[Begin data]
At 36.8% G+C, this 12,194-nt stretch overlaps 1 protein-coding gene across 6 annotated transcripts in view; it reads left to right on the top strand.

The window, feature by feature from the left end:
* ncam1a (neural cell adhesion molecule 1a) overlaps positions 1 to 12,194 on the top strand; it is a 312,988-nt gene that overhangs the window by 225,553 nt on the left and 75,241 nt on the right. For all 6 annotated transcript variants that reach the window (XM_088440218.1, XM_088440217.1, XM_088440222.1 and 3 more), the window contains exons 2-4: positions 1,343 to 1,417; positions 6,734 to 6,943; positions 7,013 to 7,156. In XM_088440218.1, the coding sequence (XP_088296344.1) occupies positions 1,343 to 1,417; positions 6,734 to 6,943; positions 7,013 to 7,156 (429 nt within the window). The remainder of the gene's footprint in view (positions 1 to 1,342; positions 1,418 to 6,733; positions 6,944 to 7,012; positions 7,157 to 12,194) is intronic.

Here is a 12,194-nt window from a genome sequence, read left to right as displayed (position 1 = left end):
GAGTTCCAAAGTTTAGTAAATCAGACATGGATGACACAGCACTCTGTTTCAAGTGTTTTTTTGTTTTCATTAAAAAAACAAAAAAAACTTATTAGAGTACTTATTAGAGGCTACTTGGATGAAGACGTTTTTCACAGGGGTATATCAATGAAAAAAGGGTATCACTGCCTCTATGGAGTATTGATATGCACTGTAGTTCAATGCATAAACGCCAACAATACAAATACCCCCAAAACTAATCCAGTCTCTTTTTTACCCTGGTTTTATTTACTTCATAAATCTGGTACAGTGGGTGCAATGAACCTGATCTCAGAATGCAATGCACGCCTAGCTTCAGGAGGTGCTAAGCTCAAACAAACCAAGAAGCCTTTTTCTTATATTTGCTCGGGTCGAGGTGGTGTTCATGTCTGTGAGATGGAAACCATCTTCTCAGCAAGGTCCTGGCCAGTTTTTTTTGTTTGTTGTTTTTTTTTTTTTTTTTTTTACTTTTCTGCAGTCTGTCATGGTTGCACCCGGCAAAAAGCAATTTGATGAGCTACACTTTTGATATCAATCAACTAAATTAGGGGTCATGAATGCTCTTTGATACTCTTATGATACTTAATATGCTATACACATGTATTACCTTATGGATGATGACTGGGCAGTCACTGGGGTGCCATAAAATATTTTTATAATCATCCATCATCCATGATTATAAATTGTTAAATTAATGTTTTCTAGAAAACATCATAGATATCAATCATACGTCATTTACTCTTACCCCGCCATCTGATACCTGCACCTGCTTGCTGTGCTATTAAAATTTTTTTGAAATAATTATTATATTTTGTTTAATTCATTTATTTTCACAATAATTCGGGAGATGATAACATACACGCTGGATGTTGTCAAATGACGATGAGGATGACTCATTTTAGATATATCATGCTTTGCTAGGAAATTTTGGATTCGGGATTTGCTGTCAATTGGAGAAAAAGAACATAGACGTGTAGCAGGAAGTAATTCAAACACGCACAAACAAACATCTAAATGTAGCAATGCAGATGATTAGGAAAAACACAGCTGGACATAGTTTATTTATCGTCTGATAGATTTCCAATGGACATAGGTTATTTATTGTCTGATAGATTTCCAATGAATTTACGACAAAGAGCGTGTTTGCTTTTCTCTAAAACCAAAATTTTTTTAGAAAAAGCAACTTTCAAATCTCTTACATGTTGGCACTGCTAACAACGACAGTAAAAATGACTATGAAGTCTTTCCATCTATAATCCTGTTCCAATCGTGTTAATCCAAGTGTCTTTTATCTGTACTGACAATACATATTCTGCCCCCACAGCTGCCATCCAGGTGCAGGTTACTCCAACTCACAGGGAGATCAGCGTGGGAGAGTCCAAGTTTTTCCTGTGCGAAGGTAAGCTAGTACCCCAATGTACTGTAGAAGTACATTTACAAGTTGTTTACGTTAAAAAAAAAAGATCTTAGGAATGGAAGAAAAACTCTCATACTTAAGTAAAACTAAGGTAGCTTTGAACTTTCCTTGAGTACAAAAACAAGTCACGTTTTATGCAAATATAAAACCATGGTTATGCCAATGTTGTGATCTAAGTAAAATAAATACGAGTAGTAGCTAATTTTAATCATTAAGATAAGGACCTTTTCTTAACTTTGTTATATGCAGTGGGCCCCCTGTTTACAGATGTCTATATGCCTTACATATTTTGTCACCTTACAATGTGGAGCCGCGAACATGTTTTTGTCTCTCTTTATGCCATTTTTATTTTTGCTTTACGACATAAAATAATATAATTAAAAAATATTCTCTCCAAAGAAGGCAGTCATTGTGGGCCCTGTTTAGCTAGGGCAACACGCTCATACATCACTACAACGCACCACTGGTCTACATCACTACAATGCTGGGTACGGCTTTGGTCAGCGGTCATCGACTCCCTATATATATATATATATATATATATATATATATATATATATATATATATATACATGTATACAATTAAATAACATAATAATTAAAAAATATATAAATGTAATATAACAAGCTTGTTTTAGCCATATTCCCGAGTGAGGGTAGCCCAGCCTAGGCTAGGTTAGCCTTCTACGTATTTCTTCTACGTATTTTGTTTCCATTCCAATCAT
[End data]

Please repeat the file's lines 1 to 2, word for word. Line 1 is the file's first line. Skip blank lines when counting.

At 36.8% G+C, this 12,194-nt stretch overlaps 1 protein-coding gene across 6 annotated transcripts in view; it reads left to right on the top strand.

The window, feature by feature from the left end: